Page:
|(Gesualdo: Death for Five Voices/ZDF 1995)|
Hardly anybody would call Gesualdo: Death for Five Voices (1995) one of Werner Herzog’s best films, but it is for this reason that we should try to examine it from each side, like Herzog tries to examine the engraved stone that turned the composer Carlo Gesualdo (1566-1613), already a madman, in to an insomniac. The film was made during Herzog’s gray period, a period which began immediately after Klaus Kinski failed to pull the boat ashore at the end of Cobra Verde (1987) and ended upon his move to America in the mid-90’s. Death for Five Voices may have been the end of this period in Herzog’s career and what it most emphatically expresses—sometimes deliberately, sometimes unintentionally—is the feeling of being washed up. Of nomadically scrambling around a continent, not knowing what nation you belong in. Of being driven past insanity after murdering your wife and her lover. Of loving music deeply, but having not a clue as to what it means about life and death. Of not knowing what to make of the complex madrigals and wild harmonies of a man who lived prior to every successive great of classical music. Of loving narratives and loving documents, but no longer being certain about how they collide.
Saying Herzog identified with Carlo Gesualdo is too much of a conjecture. That said, Gesualdo does fit squarely in to the same picture that Don Lope de Aguirre, Walter Steiner, Kaspar Hauser, et. al had all joined. He was certainly an eccentric, certainly rejected any expectation society foisted on him (the expectations of a prince), someone who gradually distanced himself from all the other characters in his story until he became a solitary block of creativity, unseen and unheard except in music. The main difference between Gesualdo and any of Herzog’s other subjects is that he is long dead at the time of the film, and so are all the other players. This creates opportunities, seized often enough, to structure the film as an investigation of insanity in hindsight. Shots of decaying castle rooms, music eerily ringing out from somewhere, are sequestered with interviews with historians, conductors, musicians, and a few busybodies just hanging around the castle, on the circumstances surrounding Gesualdo’s murder of his wife and her lover. He was born of royalty, grew up composing furiously and with discipline. His wife began an affair without his knowledge, ending in her husband’s discovery and rage. Gesualdo descended in to a paranoia regarding his biological relation to his young son and killed him by swinging him to death, while a chorus sang. These descriptions are accompanied by choral music, and yet more disturbingly, cut to scenes inside a (invented?) mental home for children where one is strapped to a horse and rides it in circles, while fake-soothing words are spoken to him. The ghost of Gesualdo’s wife appears, running down the castle stairs with a tape player, pursued by the camera. Scenes such as these are odd and creepy not just for their juxtaposition, but because it feels that Herzog may be becoming the madman himself, finally. This has always been the real reason to see his best documentaries.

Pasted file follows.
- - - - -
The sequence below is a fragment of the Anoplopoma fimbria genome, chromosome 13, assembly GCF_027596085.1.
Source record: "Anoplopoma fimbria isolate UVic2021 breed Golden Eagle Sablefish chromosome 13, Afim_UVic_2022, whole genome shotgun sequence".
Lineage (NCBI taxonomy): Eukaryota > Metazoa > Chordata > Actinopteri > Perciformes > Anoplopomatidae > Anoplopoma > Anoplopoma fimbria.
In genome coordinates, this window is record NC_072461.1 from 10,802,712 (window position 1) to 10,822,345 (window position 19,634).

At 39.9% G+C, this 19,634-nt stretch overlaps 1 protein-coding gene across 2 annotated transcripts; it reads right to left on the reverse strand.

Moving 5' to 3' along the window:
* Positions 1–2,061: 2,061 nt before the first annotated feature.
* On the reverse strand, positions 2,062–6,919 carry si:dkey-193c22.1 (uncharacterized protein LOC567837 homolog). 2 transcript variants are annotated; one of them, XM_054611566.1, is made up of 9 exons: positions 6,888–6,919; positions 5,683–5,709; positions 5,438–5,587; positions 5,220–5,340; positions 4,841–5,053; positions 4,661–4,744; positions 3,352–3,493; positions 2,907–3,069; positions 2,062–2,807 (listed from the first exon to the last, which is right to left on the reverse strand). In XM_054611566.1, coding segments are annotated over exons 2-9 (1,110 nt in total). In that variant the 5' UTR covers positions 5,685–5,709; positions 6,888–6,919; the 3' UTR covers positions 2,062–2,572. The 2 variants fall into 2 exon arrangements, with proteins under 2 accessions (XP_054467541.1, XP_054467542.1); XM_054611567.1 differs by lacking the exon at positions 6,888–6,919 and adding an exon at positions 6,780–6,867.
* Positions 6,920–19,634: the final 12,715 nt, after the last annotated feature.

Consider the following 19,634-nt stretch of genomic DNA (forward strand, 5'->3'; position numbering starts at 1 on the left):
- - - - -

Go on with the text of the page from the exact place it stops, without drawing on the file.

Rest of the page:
|(Gesualdo: Death for Five Voices/ ZDF 1995)|
Then, why—especially for a filmmaker who purportedly hates “mere facts”—do these scenes give way to an overbearing choral director from Michigan, an English historian who sits in the same place for too long, and various items and points of interest that are shown, then dropped? One gets the feeling that, contrary to his love of fabrication, Herzog was trying to cram in all the facts he could get his subjects to utter. And when there are no words, one gets the feeling that Herzog is simply interested in too much in this castle where Gesualdo lived to assemble in to the narrative. Statues, stones, dusty rooms interest this filmmaker; they would interest us more if they were placed in a different film.
True, we must consider that Herzog shot this film for television. Its running time is only one hour, and with all its unevenness, we want it to be longer. The Italian locations are beautiful, but even they hurry past. Herzog knew he wanted to get somewhere at this point in his career, but at the time of Gesualdo: Death for Five Voices, he was still pursuing that horizon. Some of the collaborators on the film, such as the cinematographer, Peter Zeitlinger, have stuck it out as Herzog’s late-period side men. But at this time, Herzog was able to turn out a long-winded, intermittently fascinating documentary that feels throughout like it expects to be underappreciated. Just like Carlo Gesualdo. Just like that mysterious stone that gave him insomnia. That may be another fabrication.
|(Portrait of Carlo Gesualdo)|